British Imperialism

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Paul Constantine Korkotas March 4th 2015 AP World History Mr. Sagistano, Period 6 British Colonization In India 1700s - Present The British Colonization of India had both a positive and negative affect on the nation. It left a lasting impact on the world, and even changed the world that we live in today. The British East India Company was a global company which carried on trade in the east and was the first to use India for the benefit of their nation. The government became involved with politics and “acted as an agent of British imperialism in India from the early 18th century to the mid - 19th century (East India Company)”. British Colonization in India had major impacts on the political, economic, and social characteristics within…show more content…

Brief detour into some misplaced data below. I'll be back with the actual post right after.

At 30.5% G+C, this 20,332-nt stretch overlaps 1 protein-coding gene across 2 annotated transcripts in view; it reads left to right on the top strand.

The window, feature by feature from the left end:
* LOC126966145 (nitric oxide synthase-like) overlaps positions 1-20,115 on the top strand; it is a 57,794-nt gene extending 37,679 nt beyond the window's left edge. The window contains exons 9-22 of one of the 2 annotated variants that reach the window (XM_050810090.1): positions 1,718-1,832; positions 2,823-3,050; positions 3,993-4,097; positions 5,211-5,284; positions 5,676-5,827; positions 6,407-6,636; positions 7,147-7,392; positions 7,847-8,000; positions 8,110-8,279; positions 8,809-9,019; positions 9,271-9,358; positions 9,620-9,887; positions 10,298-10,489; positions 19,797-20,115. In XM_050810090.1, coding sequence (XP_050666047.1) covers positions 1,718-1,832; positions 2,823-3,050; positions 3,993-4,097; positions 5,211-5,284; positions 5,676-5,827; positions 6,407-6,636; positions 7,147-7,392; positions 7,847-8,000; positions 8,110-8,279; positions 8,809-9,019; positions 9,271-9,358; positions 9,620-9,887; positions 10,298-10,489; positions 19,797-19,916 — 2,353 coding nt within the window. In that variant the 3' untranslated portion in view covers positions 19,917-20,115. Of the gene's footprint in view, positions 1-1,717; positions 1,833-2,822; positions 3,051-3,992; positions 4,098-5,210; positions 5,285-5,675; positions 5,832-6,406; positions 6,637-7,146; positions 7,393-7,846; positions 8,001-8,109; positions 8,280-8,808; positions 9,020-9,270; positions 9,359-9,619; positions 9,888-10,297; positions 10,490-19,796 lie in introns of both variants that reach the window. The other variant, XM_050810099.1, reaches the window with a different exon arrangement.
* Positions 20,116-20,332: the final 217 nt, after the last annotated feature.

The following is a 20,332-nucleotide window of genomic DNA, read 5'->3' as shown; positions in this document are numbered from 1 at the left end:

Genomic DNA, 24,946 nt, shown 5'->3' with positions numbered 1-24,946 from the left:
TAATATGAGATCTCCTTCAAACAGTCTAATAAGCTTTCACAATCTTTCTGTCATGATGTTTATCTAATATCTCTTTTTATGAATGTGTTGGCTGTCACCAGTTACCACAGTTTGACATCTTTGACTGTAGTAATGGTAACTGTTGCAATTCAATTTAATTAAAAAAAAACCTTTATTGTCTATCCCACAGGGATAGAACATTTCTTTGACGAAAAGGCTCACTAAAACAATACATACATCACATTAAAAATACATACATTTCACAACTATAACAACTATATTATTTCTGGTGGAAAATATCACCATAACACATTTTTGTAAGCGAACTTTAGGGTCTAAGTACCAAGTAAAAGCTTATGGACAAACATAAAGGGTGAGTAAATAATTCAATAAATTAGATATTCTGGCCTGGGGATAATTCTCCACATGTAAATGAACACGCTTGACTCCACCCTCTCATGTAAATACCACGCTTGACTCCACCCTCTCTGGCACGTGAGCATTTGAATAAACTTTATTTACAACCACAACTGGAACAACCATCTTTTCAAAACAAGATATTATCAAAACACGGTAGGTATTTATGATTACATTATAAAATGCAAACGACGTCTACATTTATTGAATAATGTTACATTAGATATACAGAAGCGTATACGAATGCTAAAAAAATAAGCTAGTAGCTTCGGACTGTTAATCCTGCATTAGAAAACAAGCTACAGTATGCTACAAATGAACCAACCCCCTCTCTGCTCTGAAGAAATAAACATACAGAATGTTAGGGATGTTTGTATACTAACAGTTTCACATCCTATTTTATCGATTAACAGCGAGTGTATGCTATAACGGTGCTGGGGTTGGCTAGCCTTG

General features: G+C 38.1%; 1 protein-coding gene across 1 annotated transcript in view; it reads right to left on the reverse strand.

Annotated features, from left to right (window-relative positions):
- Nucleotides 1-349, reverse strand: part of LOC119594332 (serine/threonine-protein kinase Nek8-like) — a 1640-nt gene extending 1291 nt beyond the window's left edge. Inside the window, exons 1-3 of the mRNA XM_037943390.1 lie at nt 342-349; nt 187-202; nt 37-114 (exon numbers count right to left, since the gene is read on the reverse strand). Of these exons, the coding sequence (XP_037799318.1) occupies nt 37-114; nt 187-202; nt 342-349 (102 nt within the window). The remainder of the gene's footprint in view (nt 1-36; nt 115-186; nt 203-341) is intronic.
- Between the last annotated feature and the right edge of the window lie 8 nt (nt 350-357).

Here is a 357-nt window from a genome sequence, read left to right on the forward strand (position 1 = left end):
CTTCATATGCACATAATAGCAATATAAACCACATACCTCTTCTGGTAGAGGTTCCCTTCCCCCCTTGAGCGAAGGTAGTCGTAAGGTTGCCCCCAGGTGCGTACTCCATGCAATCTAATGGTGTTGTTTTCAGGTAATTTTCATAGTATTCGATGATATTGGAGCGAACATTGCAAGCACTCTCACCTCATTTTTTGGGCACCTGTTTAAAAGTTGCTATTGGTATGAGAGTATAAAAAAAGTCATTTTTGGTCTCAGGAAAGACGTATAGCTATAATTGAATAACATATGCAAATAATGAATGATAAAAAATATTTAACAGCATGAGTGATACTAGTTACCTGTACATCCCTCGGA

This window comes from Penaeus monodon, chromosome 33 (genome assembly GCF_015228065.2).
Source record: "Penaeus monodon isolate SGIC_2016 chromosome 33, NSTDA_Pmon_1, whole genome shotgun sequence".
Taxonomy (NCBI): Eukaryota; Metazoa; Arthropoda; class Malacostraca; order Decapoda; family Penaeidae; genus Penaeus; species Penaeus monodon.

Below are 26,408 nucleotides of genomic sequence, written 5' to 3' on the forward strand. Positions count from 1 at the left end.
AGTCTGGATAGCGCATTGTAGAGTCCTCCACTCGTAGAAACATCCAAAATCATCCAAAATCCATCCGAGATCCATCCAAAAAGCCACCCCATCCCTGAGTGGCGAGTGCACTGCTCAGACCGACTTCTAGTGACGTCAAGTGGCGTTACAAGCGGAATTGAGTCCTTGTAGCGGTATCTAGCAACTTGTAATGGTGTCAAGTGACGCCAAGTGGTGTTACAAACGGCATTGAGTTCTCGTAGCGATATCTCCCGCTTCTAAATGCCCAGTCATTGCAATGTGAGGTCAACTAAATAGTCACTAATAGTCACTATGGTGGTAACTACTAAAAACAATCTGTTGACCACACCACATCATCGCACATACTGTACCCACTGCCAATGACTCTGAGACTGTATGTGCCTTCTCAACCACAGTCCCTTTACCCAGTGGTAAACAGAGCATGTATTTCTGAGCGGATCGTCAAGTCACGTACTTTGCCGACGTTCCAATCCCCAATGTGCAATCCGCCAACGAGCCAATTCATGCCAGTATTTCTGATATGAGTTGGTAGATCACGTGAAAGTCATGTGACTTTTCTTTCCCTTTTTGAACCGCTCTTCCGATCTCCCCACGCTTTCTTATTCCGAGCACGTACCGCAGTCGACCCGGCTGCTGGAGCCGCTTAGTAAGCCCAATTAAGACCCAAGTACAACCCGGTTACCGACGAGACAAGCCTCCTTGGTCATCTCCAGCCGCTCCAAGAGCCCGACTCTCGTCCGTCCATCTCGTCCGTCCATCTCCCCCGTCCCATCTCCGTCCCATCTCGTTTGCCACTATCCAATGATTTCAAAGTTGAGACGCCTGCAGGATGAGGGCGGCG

The British East India Company had been training Indian troops called “sepoys” in order to maintain control during their trading operations (The Sepoy Rebellion of India). They were training the sepoys like they trained troops in England, using the same weapons and method strategies. The native Sepoys became the largest part of the British forces in India, outnumbering European troops ten to one (The Sepoy Rebellion of India). The rebellion originated in Meerut and spread to Delhi, Agra, Kanpur, and Lucknow. It lasted two years, but was put down by the British (Indian Mutiny). The Sepoy Mutiny is often referred to the First War of Independence in order to kick out the foreign influence within the nation (Indian Mutiny). A man named Mangal Pandey, located in Barrackpore, was the first to initiate the rebellion by attacking a British Officer (Indian Mutiny). He was imprisoned and then later put to death by the British. After his execution, sepoy troopers refused Einfeld Cartridges “and as a punishment, they were given long terms, fettered, and put the in jail (Indian Mutiny)”. The execution of Mangal Pandey led to a gathering of men in Meerut, and they attacked the British (Indian Mutiny). The imprisonment of the sepoys “incensed their comrades” and led to a shooting of their British officers later marching to Delhi, where they had no foreign influence (Indian Mutiny). They wanted to put the former Mughal emperor of India, Bahadur Shah II, in power by the “tumultuous soldiery” (Indian Mutiny). Because the Sepoys attacked the British officers in Meerut, they eventually went to Delhi and allowed the rebellion to spread to other native people within India. This rebellion was a surprise to the British and caught them off guard, but it was still crushed by the superpower, England, two years later in 1859. The Indian Natives were not strong enough to defeat the British
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